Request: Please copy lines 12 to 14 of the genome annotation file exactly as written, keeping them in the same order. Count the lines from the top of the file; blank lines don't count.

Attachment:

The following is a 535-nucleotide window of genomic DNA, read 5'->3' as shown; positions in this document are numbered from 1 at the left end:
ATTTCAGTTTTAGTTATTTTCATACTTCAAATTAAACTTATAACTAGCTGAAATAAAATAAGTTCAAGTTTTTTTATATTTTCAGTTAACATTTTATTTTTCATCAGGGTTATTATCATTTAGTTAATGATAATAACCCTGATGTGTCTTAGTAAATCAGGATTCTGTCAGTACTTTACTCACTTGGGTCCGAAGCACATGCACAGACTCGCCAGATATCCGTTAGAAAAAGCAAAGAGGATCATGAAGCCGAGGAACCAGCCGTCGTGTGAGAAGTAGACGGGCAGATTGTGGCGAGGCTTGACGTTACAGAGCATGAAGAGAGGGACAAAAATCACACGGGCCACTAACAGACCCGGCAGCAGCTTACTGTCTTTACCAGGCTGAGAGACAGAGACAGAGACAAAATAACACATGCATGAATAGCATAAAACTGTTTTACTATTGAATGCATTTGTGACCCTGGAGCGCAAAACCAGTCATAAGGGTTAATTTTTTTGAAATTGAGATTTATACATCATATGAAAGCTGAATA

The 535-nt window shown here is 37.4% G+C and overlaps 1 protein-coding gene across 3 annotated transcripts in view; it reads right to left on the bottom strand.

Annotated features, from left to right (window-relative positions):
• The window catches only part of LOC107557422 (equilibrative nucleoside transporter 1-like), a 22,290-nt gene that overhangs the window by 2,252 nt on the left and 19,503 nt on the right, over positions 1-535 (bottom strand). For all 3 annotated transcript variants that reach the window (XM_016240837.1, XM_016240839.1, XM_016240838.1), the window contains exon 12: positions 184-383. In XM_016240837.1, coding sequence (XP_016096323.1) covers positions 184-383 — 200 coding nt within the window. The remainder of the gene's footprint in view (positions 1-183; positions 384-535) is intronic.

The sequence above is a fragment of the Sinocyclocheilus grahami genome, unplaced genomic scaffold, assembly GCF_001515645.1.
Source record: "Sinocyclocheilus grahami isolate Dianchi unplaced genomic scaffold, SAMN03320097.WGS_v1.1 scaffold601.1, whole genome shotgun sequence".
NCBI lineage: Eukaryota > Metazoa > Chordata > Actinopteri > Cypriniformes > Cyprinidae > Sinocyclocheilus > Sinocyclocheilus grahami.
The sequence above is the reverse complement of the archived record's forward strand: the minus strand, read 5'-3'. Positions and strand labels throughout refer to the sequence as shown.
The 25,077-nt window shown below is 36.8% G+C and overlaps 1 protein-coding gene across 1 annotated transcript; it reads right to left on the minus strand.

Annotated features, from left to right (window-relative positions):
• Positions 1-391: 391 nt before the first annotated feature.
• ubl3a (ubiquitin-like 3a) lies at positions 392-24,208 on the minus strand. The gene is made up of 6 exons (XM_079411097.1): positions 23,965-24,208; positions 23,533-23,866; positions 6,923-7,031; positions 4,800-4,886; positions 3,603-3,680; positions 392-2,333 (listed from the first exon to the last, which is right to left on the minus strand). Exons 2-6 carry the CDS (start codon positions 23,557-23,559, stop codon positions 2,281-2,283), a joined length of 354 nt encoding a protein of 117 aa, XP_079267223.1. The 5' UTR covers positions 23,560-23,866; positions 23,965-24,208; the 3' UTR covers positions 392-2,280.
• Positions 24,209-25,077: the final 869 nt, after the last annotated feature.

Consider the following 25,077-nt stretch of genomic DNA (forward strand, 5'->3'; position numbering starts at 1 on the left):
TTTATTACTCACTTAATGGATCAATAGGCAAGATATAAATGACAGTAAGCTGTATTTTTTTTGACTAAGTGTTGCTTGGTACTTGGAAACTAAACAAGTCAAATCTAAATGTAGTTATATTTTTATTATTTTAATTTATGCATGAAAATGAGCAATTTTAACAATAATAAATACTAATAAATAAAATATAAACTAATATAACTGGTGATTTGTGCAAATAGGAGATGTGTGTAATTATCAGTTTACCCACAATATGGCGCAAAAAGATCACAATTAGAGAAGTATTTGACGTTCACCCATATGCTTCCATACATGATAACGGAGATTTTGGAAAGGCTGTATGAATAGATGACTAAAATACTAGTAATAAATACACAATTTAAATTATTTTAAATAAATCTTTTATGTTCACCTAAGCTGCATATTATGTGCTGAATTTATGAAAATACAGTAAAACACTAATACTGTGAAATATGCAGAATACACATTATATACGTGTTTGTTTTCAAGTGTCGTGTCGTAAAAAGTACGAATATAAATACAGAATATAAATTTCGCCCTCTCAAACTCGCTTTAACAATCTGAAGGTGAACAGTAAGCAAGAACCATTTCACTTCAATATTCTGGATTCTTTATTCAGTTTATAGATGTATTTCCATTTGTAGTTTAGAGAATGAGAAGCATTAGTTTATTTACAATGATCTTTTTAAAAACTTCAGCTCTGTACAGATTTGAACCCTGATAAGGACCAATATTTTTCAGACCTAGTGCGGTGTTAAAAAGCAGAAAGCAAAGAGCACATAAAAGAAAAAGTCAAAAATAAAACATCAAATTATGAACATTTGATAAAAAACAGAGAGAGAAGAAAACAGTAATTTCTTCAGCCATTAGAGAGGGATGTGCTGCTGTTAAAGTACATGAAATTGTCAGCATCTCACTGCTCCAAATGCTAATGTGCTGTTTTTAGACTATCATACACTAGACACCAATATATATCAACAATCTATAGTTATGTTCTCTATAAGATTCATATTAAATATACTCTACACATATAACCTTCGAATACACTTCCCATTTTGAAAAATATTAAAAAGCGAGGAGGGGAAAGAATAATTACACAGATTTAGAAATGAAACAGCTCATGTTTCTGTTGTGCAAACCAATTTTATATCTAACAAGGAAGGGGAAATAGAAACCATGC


• Positions 1-391: 391 nt before the first annotated feature.
• ubl3a (ubiquitin-like 3a) lies at positions 392-24,208 on the minus strand. The gene is made up of 6 exons (XM_079411097.1): positions 23,965-24,208; positions 23,533-23,866; positions 6,923-7,031; positions 4,800-4,886; positions 3,603-3,680; positions 392-2,333 (listed from the first exon to the last, which is right to left on the minus strand). Exons 2-6 carry the CDS (start codon positions 23,557-23,559, stop codon positions 2,281-2,283), a joined length of 354 nt encoding a protein of 117 aa, XP_079267223.1. The 5' UTR covers positions 23,560-23,866; positions 23,965-24,208; the 3' UTR covers positions 392-2,280.
• Positions 24,209-25,077: the final 869 nt, after the last annotated feature.